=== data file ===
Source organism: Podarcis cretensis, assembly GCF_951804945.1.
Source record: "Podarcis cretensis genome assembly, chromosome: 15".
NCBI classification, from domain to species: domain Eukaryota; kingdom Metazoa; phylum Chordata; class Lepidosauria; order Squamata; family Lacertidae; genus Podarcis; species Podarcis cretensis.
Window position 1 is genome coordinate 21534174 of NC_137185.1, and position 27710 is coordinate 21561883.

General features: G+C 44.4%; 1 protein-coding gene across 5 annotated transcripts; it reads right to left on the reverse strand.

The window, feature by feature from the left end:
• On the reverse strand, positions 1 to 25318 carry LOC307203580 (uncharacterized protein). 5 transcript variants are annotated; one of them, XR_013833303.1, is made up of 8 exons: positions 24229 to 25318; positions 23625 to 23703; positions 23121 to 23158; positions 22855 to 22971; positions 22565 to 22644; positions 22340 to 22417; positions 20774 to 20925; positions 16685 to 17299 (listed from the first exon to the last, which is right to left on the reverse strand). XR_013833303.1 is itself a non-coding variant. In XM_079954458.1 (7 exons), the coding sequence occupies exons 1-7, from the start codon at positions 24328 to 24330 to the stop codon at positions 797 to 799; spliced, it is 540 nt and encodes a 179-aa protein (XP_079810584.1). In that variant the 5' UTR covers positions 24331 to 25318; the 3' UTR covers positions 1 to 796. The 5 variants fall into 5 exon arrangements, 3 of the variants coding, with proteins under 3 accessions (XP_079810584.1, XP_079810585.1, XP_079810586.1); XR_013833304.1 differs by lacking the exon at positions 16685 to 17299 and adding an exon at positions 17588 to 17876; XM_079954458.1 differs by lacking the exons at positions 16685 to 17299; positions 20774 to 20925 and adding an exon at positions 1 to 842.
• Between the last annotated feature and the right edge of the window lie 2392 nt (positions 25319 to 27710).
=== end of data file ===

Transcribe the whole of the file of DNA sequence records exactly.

Source organism: Podarcis cretensis, assembly GCF_951804945.1.
Source record: "Podarcis cretensis genome assembly, chromosome: 15".
NCBI classification, from domain to species: domain Eukaryota; kingdom Metazoa; phylum Chordata; class Lepidosauria; order Squamata; family Lacertidae; genus Podarcis; species Podarcis cretensis.
Window position 1 is genome coordinate 21534174 of NC_137185.1, and position 27710 is coordinate 21561883.

General features: G+C 44.4%; 1 protein-coding gene across 5 annotated transcripts; it reads right to left on the reverse strand.

The window, feature by feature from the left end:
• On the reverse strand, positions 1 to 25318 carry LOC307203580 (uncharacterized protein). 5 transcript variants are annotated; one of them, XR_013833303.1, is made up of 8 exons: positions 24229 to 25318; positions 23625 to 23703; positions 23121 to 23158; positions 22855 to 22971; positions 22565 to 22644; positions 22340 to 22417; positions 20774 to 20925; positions 16685 to 17299 (listed from the first exon to the last, which is right to left on the reverse strand). XR_013833303.1 is itself a non-coding variant. In XM_079954458.1 (7 exons), the coding sequence occupies exons 1-7, from the start codon at positions 24328 to 24330 to the stop codon at positions 797 to 799; spliced, it is 540 nt and encodes a 179-aa protein (XP_079810584.1). In that variant the 5' UTR covers positions 24331 to 25318; the 3' UTR covers positions 1 to 796. The 5 variants fall into 5 exon arrangements, 3 of the variants coding, with proteins under 3 accessions (XP_079810584.1, XP_079810585.1, XP_079810586.1); XR_013833304.1 differs by lacking the exon at positions 16685 to 17299 and adding an exon at positions 17588 to 17876; XM_079954458.1 differs by lacking the exons at positions 16685 to 17299; positions 20774 to 20925 and adding an exon at positions 1 to 842.
• Between the last annotated feature and the right edge of the window lie 2392 nt (positions 25319 to 27710).